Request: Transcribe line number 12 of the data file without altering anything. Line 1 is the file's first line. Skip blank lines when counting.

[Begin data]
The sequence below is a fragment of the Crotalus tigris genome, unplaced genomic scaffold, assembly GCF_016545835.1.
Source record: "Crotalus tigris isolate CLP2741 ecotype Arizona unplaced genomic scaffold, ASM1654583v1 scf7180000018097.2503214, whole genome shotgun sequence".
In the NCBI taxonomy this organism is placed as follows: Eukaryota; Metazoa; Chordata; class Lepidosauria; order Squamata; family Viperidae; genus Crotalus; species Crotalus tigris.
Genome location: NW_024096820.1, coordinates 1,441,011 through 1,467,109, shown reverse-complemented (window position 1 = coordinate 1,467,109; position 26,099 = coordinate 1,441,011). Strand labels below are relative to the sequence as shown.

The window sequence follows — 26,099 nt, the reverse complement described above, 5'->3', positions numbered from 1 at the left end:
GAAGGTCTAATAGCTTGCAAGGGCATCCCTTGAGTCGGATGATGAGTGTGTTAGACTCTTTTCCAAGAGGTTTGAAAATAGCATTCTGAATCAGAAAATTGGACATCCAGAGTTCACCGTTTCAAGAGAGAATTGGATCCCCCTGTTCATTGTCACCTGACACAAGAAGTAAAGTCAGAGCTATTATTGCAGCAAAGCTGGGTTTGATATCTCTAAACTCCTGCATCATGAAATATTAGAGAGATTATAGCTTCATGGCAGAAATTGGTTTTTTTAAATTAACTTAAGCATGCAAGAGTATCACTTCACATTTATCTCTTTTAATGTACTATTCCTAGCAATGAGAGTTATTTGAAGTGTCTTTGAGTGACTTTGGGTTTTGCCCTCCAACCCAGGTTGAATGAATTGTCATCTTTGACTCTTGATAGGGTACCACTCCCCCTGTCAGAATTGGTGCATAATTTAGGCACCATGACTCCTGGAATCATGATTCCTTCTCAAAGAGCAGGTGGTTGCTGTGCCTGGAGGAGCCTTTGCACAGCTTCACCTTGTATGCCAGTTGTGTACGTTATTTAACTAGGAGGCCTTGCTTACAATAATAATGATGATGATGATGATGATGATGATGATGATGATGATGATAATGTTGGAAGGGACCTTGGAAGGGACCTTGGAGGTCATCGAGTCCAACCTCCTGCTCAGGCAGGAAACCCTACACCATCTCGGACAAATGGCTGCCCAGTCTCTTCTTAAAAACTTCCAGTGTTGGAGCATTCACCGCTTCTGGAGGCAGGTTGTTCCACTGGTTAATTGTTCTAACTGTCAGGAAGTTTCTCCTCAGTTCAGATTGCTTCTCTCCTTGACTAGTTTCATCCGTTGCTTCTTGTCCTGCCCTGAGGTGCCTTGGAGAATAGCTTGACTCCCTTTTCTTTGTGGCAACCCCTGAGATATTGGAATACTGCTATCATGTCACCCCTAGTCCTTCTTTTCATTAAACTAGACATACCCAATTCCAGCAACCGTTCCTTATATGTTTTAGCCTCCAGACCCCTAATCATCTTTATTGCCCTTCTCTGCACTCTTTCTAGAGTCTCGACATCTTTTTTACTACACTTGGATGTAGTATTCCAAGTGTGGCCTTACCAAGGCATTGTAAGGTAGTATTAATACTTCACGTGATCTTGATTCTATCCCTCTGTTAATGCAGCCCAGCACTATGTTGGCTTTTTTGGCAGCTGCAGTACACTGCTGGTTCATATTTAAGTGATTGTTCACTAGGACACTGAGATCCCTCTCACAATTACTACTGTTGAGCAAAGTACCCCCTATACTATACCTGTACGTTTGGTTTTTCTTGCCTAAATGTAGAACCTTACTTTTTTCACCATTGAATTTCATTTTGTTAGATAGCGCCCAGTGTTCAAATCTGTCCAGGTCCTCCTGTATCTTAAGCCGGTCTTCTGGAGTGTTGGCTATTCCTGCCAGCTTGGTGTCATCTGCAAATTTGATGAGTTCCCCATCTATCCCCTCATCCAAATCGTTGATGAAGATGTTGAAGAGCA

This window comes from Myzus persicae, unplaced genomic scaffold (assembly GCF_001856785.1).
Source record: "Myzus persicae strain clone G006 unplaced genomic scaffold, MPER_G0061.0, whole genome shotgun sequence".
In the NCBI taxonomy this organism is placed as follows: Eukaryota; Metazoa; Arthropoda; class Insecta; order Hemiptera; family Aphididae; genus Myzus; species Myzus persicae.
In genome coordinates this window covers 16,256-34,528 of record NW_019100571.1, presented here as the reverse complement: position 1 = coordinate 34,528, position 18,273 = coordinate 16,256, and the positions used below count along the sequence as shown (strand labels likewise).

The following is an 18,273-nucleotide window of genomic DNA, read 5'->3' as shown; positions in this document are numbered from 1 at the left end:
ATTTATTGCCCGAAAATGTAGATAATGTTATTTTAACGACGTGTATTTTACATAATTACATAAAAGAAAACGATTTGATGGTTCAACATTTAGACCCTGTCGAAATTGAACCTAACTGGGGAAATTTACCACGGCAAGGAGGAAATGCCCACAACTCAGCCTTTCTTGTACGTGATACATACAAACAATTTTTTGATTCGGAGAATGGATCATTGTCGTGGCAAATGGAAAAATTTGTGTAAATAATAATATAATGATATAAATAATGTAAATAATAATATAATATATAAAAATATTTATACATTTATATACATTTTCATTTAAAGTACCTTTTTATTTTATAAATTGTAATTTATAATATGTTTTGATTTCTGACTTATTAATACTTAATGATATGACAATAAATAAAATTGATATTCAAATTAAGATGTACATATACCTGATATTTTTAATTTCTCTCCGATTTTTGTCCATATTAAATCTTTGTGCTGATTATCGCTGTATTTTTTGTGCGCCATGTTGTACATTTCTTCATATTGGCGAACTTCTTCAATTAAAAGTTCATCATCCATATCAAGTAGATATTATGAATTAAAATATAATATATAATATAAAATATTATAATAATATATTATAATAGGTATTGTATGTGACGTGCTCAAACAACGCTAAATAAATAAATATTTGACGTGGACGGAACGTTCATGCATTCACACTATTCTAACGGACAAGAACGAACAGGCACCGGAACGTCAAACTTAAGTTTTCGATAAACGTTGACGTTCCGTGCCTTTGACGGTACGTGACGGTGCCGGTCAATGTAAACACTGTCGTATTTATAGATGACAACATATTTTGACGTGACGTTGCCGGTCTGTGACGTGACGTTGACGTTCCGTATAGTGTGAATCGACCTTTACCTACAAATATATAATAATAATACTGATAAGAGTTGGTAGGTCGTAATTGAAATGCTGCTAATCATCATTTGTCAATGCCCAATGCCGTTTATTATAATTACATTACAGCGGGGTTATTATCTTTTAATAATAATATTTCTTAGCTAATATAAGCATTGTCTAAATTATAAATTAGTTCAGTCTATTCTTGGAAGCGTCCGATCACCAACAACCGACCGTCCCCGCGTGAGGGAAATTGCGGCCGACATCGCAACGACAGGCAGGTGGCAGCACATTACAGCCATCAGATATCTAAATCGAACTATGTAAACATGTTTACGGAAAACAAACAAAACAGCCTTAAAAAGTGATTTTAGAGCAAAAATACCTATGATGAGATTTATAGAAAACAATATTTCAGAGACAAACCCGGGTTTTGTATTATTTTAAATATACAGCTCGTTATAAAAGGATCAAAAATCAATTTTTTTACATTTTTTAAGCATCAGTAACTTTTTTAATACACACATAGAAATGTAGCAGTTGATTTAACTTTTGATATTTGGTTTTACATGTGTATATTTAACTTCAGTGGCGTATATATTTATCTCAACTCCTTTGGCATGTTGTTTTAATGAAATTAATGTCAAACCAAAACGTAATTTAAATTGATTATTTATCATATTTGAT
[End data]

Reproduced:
ATTTATTGCCCGAAAATGTAGATAATGTTATTTTAACGACGTGTATTTTACATAATTACATAAAAGAAAACGATTTGATGGTTCAACATTTAGACCCTGTCGAAATTGAACCTAACTGGGGAAATTTACCACGGCAAGGAGGAAATGCCCACAACTCAGCCTTTCTTGTACGTGATACATACAAACAATTTTTTGATTCGGAGAATGGATCATTGTCGTGGCAAATGGAAAAATTTGTGTAAATAATAATATAATGATATAAATAATGTAAATAATAATATAATATATAAAAATATTTATACATTTATATACATTTTCATTTAAAGTACCTTTTTATTTTATAAATTGTAATTTATAATATGTTTTGATTTCTGACTTATTAATACTTAATGATATGACAATAAATAAAATTGATATTCAAATTAAGATGTACATATACCTGATATTTTTAATTTCTCTCCGATTTTTGTCCATATTAAATCTTTGTGCTGATTATCGCTGTATTTTTTGTGCGCCATGTTGTACATTTCTTCATATTGGCGAACTTCTTCAATTAAAAGTTCATCATCCATATCAAGTAGATATTATGAATTAAAATATAATATATAATATAAAATATTATAATAATATATTATAATAGGTATTGTATGTGACGTGCTCAAACAACGCTAAATAAATAAATATTTGACGTGGACGGAACGTTCATGCATTCACACTATTCTAACGGACAAGAACGAACAGGCACCGGAACGTCAAACTTAAGTTTTCGATAAACGTTGACGTTCCGTGCCTTTGACGGTACGTGACGGTGCCGGTCAATGTAAACACTGTCGTATTTATAGATGACAACATATTTTGACGTGACGTTGCCGGTCTGTGACGTGACGTTGACGTTCCGTATAGTGTGAATCGACCTTTACCTACAAATATATAATAATAATACTGATAAGAGTTGGTAGGTCGTAATTGAAATGCTGCTAATCATCATTTGTCAATGCCCAATGCCGTTTATTATAATTACATTACAGCGGGGTTATTATCTTTTAATAATAATATTTCTTAGCTAATATAAGCATTGTCTAAATTATAAATTAGTTCAGTCTATTCTTGGAAGCGTCCGATCACCAACAACCGACCGTCCCCGCGTGAGGGAAATTGCGGCCGACATCGCAACGACAGGCAGGTGGCAGCACATTACAGCCATCAGATATCTAAATCGAACTATGTAAACATGTTTACGGAAAACAAACAAAACAGCCTTAAAAAGTGATTTTAGAGCAAAAATACCTATGATGAGATTTATAGAAAACAATATTTCAGAGACAAACCCGGGTTTTGTATTATTTTAAATATACAGCTCGTTATAAAAGGATCAAAAATCAATTTTTTTACATTTTTTAAGCATCAGTAACTTTTTTAATACACACATAGAAATGTAGCAGTTGATTTAACTTTTGATATTTGGTTTTACATGTGTATATTTAACTTCAGTGGCGTATATATTTATCTCAACTCCTTTGGCATGTTGTTTTAATGAAATTAATGTCAAACCAAAACGTAATTTAAATTGATTATTTATCATATTTGAT